To open the game, the Pittsburgh Steelers moved back to using evenly-spaced kick returners, both Martavis Bryant and Fitzgerald Toussaint lined up along the goal line, equidistant from one another. The spacing crept closer to Bryant in the center on the second kick.
There doesn’t appear to be a lot of consistency anymore at left gunner. Mike Hilton started the game there, but others have been used as well since he is starting. He induced a fair catch on the first punt.
He was replaced by rookie Brian Allen on the Steelers’ second punt, and the Bengals bracketed him with two jammers. He nearly broke in between them, but he got shoved down from behind. Jordan Berry got off about a 53-yard punt, but there was room for the returner as a result of that, getting past the 20. Robert Golden made the tackle.
Allen also opened the game as jammer, paired with Darrius Heyward-Bey in a vice formation, with Artie Burns as always on the opposite side. On a later punt, Allen’s gunner ran himself out of bounds without re-establishing himself, and Heyward-Bey’s veteran mind pointed it out to the officials to assure a flag was thrown.
On the first kick Bryant returned, T.J. Watt and Arthur Moats buried one Bengals defender—unfortunately down the field, as the return never got that far. The Bengals did a good job of looping and swapping lanes, getting some penetration and a stop inside the 20.
On the field goal before the half, Josh Shaw either came very close to getting his fingertips on the ball, or actually did so. Yes, it was around Jesse James. The Bengal next to him used the defender to his right to launch himself, which should have been a penalty.
The Steelers did not have to kick off at all in the first half since they received the ball first and never scored with time remaining. On the second half opening kickoff, Allen was on the unit. I’m honestly not sure who he replaced.
On the would-be Bryant touchdown, it was L.J. Fort and Anthony Chickillo who threw the key block that got him through the ranks. Of course, J.J. Wilcox’s hold right up the middle negated the whole thing.
The Steelers didn’t even reach the 40 on the ensuing drive, but Berry got off a good punt fielded at about the five. Allen got inside vice jammers and made the initial tackle, Heyward-Bey—who also dealt with vice jammers—cleaning it up. Good coverage play all around.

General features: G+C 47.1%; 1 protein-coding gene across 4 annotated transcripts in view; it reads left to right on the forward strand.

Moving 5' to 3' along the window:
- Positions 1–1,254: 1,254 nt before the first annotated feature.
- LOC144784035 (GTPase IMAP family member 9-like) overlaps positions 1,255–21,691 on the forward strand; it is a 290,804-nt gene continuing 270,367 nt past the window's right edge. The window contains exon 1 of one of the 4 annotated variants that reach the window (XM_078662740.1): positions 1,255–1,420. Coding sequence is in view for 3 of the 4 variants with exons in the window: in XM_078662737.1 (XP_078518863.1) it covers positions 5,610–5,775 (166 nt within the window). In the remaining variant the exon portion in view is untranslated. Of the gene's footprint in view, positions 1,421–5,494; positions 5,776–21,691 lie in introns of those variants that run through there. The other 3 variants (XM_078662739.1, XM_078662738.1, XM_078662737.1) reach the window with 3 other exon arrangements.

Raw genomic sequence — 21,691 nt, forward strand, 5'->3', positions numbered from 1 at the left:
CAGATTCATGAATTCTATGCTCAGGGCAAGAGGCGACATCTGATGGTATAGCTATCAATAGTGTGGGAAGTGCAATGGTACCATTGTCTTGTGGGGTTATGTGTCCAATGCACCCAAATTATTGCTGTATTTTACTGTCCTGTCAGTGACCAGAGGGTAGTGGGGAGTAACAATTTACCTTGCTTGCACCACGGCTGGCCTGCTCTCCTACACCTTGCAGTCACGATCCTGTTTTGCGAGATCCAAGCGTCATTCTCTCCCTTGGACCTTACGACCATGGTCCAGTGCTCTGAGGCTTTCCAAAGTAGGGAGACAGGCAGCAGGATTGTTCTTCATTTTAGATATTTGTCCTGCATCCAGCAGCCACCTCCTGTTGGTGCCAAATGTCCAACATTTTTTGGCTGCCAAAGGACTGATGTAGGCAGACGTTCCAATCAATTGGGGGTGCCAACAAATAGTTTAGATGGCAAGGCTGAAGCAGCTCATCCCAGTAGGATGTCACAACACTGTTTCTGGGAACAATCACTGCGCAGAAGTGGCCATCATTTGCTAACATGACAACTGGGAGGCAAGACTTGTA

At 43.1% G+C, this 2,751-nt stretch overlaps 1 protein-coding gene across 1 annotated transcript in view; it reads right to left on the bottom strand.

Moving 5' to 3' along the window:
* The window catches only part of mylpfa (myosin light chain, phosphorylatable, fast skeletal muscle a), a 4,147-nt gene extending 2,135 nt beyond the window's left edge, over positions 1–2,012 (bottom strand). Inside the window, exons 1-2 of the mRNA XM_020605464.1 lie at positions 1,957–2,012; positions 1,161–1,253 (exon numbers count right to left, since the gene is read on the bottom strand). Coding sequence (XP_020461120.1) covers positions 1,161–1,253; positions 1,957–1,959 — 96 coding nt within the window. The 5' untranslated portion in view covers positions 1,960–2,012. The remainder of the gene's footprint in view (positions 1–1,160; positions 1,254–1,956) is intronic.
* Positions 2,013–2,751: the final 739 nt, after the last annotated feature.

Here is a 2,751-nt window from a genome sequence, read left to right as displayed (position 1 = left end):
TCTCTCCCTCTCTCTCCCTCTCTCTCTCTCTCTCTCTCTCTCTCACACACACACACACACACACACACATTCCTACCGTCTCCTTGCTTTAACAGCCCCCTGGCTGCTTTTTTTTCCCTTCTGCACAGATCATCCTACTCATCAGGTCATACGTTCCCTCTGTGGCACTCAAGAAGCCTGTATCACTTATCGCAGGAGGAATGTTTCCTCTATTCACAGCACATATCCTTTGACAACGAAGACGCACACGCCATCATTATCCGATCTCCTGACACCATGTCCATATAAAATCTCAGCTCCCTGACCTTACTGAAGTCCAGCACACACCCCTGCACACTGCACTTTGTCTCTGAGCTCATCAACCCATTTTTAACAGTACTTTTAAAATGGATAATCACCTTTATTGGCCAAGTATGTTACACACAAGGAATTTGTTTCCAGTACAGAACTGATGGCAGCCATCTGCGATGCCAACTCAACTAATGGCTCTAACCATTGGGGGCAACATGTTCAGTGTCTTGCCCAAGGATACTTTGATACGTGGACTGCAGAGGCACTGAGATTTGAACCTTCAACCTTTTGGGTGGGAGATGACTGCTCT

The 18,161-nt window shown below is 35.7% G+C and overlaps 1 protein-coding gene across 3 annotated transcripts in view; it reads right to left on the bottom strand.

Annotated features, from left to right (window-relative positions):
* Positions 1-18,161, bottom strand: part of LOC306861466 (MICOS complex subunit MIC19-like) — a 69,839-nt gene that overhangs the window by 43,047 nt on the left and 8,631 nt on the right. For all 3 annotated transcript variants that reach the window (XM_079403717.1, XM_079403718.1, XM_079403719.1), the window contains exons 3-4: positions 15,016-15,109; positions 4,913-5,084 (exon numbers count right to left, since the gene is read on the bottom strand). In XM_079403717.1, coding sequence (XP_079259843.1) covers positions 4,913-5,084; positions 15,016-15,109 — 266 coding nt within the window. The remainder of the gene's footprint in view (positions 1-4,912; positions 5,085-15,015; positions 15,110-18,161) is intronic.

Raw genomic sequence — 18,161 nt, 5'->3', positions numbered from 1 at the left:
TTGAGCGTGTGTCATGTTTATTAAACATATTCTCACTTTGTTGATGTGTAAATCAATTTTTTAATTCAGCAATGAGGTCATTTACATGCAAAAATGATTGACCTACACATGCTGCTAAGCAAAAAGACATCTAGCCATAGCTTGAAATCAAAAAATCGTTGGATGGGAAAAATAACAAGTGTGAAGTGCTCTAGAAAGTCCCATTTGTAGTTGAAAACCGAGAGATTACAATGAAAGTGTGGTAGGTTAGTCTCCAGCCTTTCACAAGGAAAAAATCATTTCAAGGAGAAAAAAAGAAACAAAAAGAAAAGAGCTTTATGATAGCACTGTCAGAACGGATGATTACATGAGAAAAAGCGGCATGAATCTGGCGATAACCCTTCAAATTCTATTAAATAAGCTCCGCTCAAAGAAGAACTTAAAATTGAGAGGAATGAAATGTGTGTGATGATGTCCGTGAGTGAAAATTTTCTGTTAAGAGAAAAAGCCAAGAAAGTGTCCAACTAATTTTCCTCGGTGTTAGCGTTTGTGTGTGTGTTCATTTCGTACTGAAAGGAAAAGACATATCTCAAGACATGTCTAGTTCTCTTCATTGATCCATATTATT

On return negated, Wilcox initially lined up as a vice jammer, working with Cameron Sutton, who replaced Burned as the right jammer, the first rep by anybody else this season in that role. Sutton also took over the left edge rusher role on the field goal blocking unit.
Also of note is that Moats replaced Tyler Matakevich on that punt return unit. He was replaced previously this season by Watt on the punt coverage unit. Allen was flagged for unnecessary roughness, but it’s hard to tell if it was merited, though an official was right there.
As Alex Kozora previously noted, James Conner replaced Matakevich on the kick coverage unit. Darrius Heyward-Bey made the tackle on the kick after the fourth-quarter field goal inside the 25.
After one rep, Sutton was replaced again by Burns as the right jammer. This time Wilcox flipped the gunner, drawing his second hold of the game.
Of note is that Allen served as jammer the entire game, and as gunner for most of it, and even played on kick coverage, so he’s getting a lot of special teams work now.
The kick coverage after the game-tying touchdown was excellent. Conner actually got down there quickly and absorbed the upback, forcing the returner to cut right. Coty Sensabaugh strung him out of bounds at the 12. Allen overpursued a bit, to be fair.
After jumping offside on the first game-winning field goal attempt, Shaw legitimately came within about half a foot of getting a hand on the ball. The Bengals overloaded the left (offensive) left side, making it difficult for Stephon Tuitt, the left wing, to slow him down.